In Adventures in Ethics and Science, Janet Stemwedel asks some questions about peer review — its purpose and its effect — prompted by strong online criticism of a peer-reviewed paper that was published with at least some significant review comments ignored.

One particularly interesting statement that Janet makes is in the second sentence of this paragraph:

As Bora was the "editor" of the paper rather than an official referee of the paper, it’s not clear whether the journal editors overseeing the fate of this submission actually forwarded Bora’s critiques onto the author, or if they did forward the critiques to the author but indicated that they wouldn’t count. Myself, if I were the author of the manuscript, I think I’d want more prepublication feedback, not less, on the theory that this would help me produce a stronger paper.

Now, there are certainly some authors — perhaps many, and perhaps some of them are even graduate students — who, like Janet, are eager for critical feedback from peer reviewers, the better to improve their papers, to make them faster, higher, stronger. Most of the authors I know, though, do not ride in that bobsled.

No, what I see, mostly, are authors that look at peer review as, to move the Olympics analogy to the summer games, hurdles to jump and bars to clear. Far from looking forward to suggestions for improvement, they are hoping for minimal required changes to get the paper published. Reviews that point out experiments that should have been done, data points that are missing, and analyses that are flawed or incomplete are decidedly not happily received, and will usually evoke not thanks to a thorough reviewer, but unkind epithets for a picky jerk.

To be sure, this partly comes from the fact that knowing what reviewers will expect has already steered the paper, making it better than it would have been without the “threat” of failure in peer review. I’ve heard many authors note that they’ll have to do such-and-so experiment, include data on this or that, clarify the explanation of the methodology, beef up the evaluation section, or review more related work, lest the review process require it later (or, worse, reject the paper outright).

I agree with the sentiments of commenter number 5 to Janet’s post:

I have always operated under the impression that publication in a peer-reviewed journal constitutes an endorsement that the paper in question is reasonable, complete, and methodologically sound.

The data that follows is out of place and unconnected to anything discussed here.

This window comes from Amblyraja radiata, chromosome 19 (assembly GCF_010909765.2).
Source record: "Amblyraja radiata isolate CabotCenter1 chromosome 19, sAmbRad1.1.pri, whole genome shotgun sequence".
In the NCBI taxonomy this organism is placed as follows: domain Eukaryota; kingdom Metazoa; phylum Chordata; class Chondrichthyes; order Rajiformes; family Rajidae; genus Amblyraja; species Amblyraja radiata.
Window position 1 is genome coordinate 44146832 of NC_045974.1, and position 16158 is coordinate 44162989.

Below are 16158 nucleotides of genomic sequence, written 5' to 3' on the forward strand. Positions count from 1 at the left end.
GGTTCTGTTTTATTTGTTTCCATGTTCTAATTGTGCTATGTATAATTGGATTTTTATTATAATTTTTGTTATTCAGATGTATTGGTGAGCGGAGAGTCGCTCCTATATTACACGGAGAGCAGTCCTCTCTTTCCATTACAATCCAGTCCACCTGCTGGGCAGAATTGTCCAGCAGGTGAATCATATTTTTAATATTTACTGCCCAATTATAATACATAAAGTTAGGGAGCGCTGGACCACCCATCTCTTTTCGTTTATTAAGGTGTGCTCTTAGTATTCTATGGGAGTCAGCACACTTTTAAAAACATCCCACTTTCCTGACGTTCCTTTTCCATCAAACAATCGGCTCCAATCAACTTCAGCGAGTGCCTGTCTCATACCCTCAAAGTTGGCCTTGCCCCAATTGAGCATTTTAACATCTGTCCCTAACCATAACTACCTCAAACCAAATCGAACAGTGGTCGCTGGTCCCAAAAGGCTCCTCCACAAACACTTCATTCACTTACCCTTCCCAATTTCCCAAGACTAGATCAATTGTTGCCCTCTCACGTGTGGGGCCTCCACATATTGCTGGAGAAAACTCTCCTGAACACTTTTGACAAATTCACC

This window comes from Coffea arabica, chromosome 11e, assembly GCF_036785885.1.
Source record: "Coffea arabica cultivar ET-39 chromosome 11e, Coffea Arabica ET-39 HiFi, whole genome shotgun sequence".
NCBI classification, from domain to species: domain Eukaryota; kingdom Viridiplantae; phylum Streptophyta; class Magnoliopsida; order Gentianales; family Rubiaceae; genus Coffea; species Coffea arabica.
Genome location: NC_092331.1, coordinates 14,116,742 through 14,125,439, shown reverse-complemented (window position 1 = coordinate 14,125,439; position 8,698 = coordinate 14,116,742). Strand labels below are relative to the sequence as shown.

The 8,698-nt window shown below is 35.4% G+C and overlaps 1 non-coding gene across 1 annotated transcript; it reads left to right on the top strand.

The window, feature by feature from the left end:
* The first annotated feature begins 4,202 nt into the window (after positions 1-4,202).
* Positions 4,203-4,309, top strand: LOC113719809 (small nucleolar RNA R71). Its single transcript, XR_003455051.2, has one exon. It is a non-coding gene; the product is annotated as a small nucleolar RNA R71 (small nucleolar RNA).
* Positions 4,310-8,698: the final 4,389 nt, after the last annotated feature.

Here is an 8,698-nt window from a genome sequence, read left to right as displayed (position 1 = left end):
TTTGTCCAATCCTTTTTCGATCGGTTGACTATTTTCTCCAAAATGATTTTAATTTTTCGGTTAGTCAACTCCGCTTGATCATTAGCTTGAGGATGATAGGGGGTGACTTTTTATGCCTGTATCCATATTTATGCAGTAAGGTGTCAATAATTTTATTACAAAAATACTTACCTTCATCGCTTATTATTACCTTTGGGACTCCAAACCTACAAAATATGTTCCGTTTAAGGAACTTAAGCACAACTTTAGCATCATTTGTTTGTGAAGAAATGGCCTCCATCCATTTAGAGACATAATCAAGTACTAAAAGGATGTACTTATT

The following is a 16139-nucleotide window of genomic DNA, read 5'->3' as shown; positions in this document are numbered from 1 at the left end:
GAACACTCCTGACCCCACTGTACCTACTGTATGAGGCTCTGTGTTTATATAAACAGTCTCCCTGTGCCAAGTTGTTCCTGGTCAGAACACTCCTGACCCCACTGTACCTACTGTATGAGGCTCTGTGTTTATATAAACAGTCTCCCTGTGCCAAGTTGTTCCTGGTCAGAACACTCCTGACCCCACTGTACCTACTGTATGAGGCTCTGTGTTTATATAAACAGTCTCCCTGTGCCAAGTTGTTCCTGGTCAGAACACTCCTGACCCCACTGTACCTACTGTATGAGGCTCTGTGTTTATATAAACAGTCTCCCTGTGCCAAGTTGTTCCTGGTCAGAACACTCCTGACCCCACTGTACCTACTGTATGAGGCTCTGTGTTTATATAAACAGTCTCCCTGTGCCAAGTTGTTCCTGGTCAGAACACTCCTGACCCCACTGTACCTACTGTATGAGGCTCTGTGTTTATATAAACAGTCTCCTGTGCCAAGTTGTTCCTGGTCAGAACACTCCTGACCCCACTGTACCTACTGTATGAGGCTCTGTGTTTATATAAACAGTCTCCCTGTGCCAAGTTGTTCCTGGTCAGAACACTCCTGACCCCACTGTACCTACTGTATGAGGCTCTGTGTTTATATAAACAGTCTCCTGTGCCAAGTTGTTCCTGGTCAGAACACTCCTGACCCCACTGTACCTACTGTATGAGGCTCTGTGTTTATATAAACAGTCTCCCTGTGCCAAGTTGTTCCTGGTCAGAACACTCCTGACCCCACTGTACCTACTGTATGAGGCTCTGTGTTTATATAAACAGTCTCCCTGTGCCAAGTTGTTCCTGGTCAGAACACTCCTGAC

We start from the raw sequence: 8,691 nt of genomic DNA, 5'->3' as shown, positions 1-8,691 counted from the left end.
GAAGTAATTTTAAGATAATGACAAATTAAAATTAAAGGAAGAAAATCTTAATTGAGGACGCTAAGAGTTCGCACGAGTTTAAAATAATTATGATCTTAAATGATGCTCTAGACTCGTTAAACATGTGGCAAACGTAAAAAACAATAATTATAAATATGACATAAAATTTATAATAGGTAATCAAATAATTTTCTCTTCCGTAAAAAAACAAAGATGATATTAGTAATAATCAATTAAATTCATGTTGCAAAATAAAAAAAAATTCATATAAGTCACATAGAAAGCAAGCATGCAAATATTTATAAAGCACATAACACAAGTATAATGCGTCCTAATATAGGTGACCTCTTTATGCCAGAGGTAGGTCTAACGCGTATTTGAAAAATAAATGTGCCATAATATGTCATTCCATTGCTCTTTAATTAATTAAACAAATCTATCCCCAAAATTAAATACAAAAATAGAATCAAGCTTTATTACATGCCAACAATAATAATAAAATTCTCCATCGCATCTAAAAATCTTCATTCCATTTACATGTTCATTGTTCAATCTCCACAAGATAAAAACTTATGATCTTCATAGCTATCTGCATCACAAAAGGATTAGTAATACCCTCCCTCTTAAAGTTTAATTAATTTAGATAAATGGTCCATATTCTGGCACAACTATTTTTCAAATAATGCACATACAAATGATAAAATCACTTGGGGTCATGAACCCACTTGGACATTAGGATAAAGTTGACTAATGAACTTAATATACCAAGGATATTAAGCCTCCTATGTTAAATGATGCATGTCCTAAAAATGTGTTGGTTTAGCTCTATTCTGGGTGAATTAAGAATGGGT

The peer review is doing quality control, making sure there are no obvious problems, holes, inconsistencies, or the like. It is not, though, endorsing the analysis and conclusions — the opinions of the researchers.

And that’s an important point. Research will often show particular patterns and correlations, but interpreting those and concluding cause and effect from those correlations is a tricky process. It’s fair for authors to include what they think they see, and it’s fair for reviewers to call the authors on it if they disagree. But I would not like to see a paper with clean methodology and solid results be rejected for this reason. The accuracy (or not) of the authors’ interpretation is what the community discussion of the published paper should be hashing out.

This all gets tricky when a paper has mixed reviews. Ideally, if we have three reviews they’ll all hover somewhere in the same area, perhaps giving somewhat differing recommendations, but basically agreeing on the quality-control aspects. But things are sometimes less than ideal, and it’s not uncommon to have one reviewer who loves the paper and one who hates it — one who gives a recommendation to publish immediately with no changes, and one who just votes to reject, or to re-review only after major changes are made.

It’s usually up to the editor to resolve things at that point, and the editor’s prerogative may be to accept the paper despite the dissenter’s serious — and, perhaps, quite valid — objections. That appears to be what happened with the paper that prompted this discussion (though, oddly, one of the strongest dissenters seems to have been the editor, so maybe none of the official reviewers registered a strong objection — which seems unlikely, because the methodology in the paper is seriously flawed, to the point of being entirely non-scientific). Different journals have different rules about the role of an issue’s editor, and the extent to which the editor can override one or more reviews.

The whole point of peer review is, after all, not to put the decision into the hands of a single person.